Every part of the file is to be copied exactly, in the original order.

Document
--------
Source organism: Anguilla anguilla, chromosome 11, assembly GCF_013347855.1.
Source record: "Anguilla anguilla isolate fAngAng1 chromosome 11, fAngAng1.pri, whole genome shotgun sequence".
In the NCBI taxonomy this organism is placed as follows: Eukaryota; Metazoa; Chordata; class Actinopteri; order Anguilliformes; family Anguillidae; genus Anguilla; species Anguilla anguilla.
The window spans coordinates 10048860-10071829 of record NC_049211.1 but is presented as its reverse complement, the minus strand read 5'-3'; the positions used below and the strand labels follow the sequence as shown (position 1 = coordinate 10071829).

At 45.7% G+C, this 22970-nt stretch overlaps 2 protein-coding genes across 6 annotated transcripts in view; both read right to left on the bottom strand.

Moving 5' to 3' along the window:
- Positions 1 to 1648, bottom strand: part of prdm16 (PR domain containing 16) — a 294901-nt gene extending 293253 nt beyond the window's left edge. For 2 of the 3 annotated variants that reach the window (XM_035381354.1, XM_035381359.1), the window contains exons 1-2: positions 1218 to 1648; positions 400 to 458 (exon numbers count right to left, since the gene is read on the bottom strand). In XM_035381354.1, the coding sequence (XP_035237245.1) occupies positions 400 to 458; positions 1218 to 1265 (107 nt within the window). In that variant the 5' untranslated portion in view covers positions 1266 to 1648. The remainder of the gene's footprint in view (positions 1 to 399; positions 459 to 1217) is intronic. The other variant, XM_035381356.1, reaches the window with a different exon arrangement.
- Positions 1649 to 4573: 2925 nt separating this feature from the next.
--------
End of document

Source organism: Anguilla anguilla, chromosome 11, assembly GCF_013347855.1.
Source record: "Anguilla anguilla isolate fAngAng1 chromosome 11, fAngAng1.pri, whole genome shotgun sequence".
In the NCBI taxonomy this organism is placed as follows: Eukaryota; Metazoa; Chordata; class Actinopteri; order Anguilliformes; family Anguillidae; genus Anguilla; species Anguilla anguilla.
The window spans coordinates 10048860-10071829 of record NC_049211.1 but is presented as its reverse complement, the minus strand read 5'-3'; the positions used below and the strand labels follow the sequence as shown (position 1 = coordinate 10071829).

At 45.7% G+C, this 22970-nt stretch overlaps 2 protein-coding genes across 6 annotated transcripts in view; both read right to left on the bottom strand.

Moving 5' to 3' along the window:
- Positions 1 to 1648, bottom strand: part of prdm16 (PR domain containing 16) — a 294901-nt gene extending 293253 nt beyond the window's left edge. For 2 of the 3 annotated variants that reach the window (XM_035381354.1, XM_035381359.1), the window contains exons 1-2: positions 1218 to 1648; positions 400 to 458 (exon numbers count right to left, since the gene is read on the bottom strand). In XM_035381354.1, the coding sequence (XP_035237245.1) occupies positions 400 to 458; positions 1218 to 1265 (107 nt within the window). In that variant the 5' untranslated portion in view covers positions 1266 to 1648. The remainder of the gene's footprint in view (positions 1 to 399; positions 459 to 1217) is intronic. The other variant, XM_035381356.1, reaches the window with a different exon arrangement.
- Positions 1649 to 4573: 2925 nt separating this feature from the next.